P!nk – Blow Me (One Last Kiss)

So… is it super weird that I think Pink (P!nk) is kind of great as an artist? I’ve been listening to Blow Me (One Last Kiss) for the last month and realized that this was not the first time that I found myself liking her singles. I’d never say that I like Pink, but I am saying that I’d secretly buy a greatest hits album without ever telling anyone (not that I’ve done this, seriously). She’s had a stealthily successful 13 year career and generated some huge hits despite no one claiming her as their favorite artist (or admit to buying an album of hers – seriously, nobody would ever do this…). Get The Party Started was the first song that hit my radar, but it wasn’t until the triumphal Just Like A Pill that I realized that Pink might be something special (hearing it five times a day while checking groceries at a Jersey Shore Shop Rite may have warped my mind in her favor). How has she managed to be popular and yet remain and underdog artist at the same time? The traits clash and yet here we are.

Unlike contemporaries Britney Spears and Christina Aguilera, Pink never bothered with the virginal façade and instead blazed the whiskey drinking, professional partying persona that would later be adopted by her confederate in punctuation, Ke$ha. Pink has seemed subversive because she rejected conservative takes on femininity and yet she’s never been politically challenging in a Lady Gaga sense (or even in an Alanis Morissette sense). She was a little pop because she was a female and a little rock because you could hear a guitar sometimes. She preceded the paparazzi age and avoided TMZ-friendly relationships that would have made her definable by leaked cellphone pics and the men in her life. The lack of an easily pigeonholed identity may have held Pink back (or protected her) from full pop star status.

Blow Me (One Last Kiss) communicates the psychotic, cathartic snap that ends a passionate, but shitty relationship. Musically, it is lively, dance-able and couldn’t be further from Adele, Patron Saint of the Torch Song. But Pink’s words are frustrated, exhausted, and enraged and yet they hold onto a glimmer of affection for a now abandoned lover. All justifications have been used and every shoulder cried on, crossing the finish line is the only logical conclusion and yet… still. Temporarily abandoned lover? This might be it for them. That last kiss, the last illogical recognition of better days is a temptation in failed partnerships and one that so often sucks both parties back into each other’s orbit. Acrimony set aside for but a brief moment, she’s left the door open to one more go-round.  She always does.  We always do.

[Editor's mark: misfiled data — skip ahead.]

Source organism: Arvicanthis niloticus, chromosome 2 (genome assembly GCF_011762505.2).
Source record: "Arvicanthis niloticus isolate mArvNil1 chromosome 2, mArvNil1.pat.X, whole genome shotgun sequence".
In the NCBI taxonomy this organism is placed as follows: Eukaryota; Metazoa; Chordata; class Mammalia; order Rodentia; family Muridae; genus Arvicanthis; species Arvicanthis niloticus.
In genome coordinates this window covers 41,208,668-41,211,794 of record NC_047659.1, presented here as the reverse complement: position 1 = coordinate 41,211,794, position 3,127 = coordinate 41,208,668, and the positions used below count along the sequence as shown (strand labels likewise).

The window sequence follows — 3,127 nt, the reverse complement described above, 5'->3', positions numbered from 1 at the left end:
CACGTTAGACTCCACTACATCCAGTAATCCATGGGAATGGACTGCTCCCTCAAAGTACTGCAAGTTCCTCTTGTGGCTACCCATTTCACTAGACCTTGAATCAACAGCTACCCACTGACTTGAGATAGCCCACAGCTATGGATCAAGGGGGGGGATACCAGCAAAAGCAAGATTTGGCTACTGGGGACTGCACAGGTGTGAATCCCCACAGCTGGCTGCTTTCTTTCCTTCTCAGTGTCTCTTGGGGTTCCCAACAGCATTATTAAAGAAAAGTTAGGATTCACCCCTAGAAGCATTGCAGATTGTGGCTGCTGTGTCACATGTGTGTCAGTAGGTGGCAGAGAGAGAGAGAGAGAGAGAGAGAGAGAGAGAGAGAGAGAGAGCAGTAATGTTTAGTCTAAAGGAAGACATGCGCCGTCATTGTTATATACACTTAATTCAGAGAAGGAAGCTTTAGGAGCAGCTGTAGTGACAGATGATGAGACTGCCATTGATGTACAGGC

Anyhow, welcome to The Radio Logical Society. We hope you have fun watching us have fun.

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2 responses to “P!nk – Blow Me (One Last Kiss)”

  1. mamamelmel says :

    I trust your opinion on many things, including music (and particularly on The Walking Dead). However, I cannot agree with you about Pink. I’m not sure what it is, but when one of her songs come on the radio, I can’t change the station fast enough. However, because of said trust in you, I will watch the video you posted and TRY one last time to like her a tiny bit.

  2. T-Bolt says :

    Pink’s, as you call it, “rejection” of conservative takes on femininity is precisely why she hasn’t risen to full blown pop star status. This is lent by the fact that Pink projects an aggressiveness. Females, whether entertainers or not, are not supposed to be aggressive in contemporary culture. Pop stars such as Madonna, Lady Gaga, Spears–can push political boundaries and subversive sexuality, but Pink is rough around the edges in both personality and lyricism. For this reason, mainstream will embrace her from a distance. Female rock stars can be more aggressive, but even in that realm the drug-induced-party-all-night-with-strippers-trash-the-hotel-room persona rocker, rarely, if ever (unless you can name one) does a female permeate the spectrum. Pink pushes that boundary. Her aggressiveness is different than say a Nicki Minaj putting on a show rapping alongside thugs persona. Pink is tough from the gut, from the soul. For this reason, her femininity will perpetually scare the critics who create the iconic pop status stars of contemporary music.

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